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The Miracle Worker runs through this weekend


Cast of The Miracle Worker prepping for the show.

By Pat Jewell
Tater Patch Players

    The Tater Patch Players will open their production of The Miracle Worker this week at the Tater Patch Players Theater.  The play has a lot of historical value as well as being dramatic and, at times, funny. We first see the 19-month-old Helen surrounded by her mother, father and a doctor. Until this time, Helen was a healthy, active toddler, but the disease left her deaf and blind. Helen was born in Tuscumbia, Al., in 1880. We get an idea of the date the events take place from Aunt Ev who states that “the war is over and there is Yankee money.” The Keller homestead, Ivy Green, is typical for middle class at the time, if not a little battle scarred.  Captain Keller, Helen’s father, served in the war and is the editor of the local newspaper. Kate is his second wife with Helen being her first child. 
    Also from Aunt Ev we learn that the Kellers are related to Robert E. Lee. This is true, as Captain Keller’s mother was a second cousin to the famous General. Kate’s father, Charles Adams, fought in the Civil War and became a Brigadier General. 
    Aunt Ev is indignant when someone named Sullivan and from Boston was sent to teach Helen. She shows that she has knowledge of news from outside the Tuscumbia area by mentioning John L. Sullivan. John was an undesirable to Aunt Ev because he was a heavyweight boxer. He won his Gloved Boxing World Championship in 1887. 
    Annie Sullivan was sent from the Perkins Institute for the Blind in South Boston where she studied. Helen later attended the school. Keller went on to other schools including Cambridge School for Ladies and she later attended Radcliff where she became the first deaf blind person to receive a BA degree. Helen learned Braille and sign language. She could read lips by touch and learned to speak.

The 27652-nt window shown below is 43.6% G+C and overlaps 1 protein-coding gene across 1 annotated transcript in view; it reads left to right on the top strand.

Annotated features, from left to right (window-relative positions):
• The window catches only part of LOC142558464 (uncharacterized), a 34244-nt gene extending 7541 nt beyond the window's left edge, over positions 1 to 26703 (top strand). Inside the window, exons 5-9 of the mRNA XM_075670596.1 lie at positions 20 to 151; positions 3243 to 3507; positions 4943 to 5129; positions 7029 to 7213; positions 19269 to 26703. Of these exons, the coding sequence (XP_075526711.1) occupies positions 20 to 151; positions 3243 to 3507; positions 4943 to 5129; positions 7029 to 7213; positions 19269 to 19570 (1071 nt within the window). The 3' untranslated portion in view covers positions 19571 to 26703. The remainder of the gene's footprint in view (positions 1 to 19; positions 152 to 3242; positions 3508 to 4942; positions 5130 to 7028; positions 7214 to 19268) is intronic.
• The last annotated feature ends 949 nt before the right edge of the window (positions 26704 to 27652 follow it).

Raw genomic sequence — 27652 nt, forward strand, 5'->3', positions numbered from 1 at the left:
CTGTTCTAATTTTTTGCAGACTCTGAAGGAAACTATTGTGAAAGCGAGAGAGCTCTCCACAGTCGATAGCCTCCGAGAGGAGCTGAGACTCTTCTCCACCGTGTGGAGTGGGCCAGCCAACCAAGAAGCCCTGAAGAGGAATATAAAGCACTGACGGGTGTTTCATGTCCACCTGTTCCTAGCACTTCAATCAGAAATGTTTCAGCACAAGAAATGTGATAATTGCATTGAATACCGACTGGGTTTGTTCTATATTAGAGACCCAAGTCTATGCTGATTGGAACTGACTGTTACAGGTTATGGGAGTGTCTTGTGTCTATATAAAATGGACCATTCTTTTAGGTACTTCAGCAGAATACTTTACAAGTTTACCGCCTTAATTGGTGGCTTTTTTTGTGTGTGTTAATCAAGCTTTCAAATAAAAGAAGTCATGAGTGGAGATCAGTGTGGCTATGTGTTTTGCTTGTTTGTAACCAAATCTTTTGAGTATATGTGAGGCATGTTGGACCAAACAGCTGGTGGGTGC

Annie played a huge role in Helen’s life. She went from being a teacher, to a governess, to a companion. Annie followed Helen around the country and she and her husband John assisted Helen in writing her first book. Helen became an author, political activist, speaker and advocate for the blind. She lived to be 87 years old. 
    The story of Helen’s early life in The Miracle Worker is indeed factual. They did have servants. There was a servant girl named Martha who learned quickly to communicate with Helen. The lapse of time between Annie’s arrival and Helen’s breakthrough is about a month. Other interesting facts are sprinkled throughout the play. 
    The actors and crew have worked hard to make this the best theater experience for you.  Just in time for the Christmas season, the troupe brings you this heartwarming drama. The show dates and times are Nov. 30 and Dec. 1, 6, 7 and 8 at 7:30 and Sunday 2 p.m. matinees on Dec. 2 and 9. Ticket prices are $15 for adults and $14 for students and seniors. They may be purchased in advance on line at or at the box office beginning one hour before curtain time.

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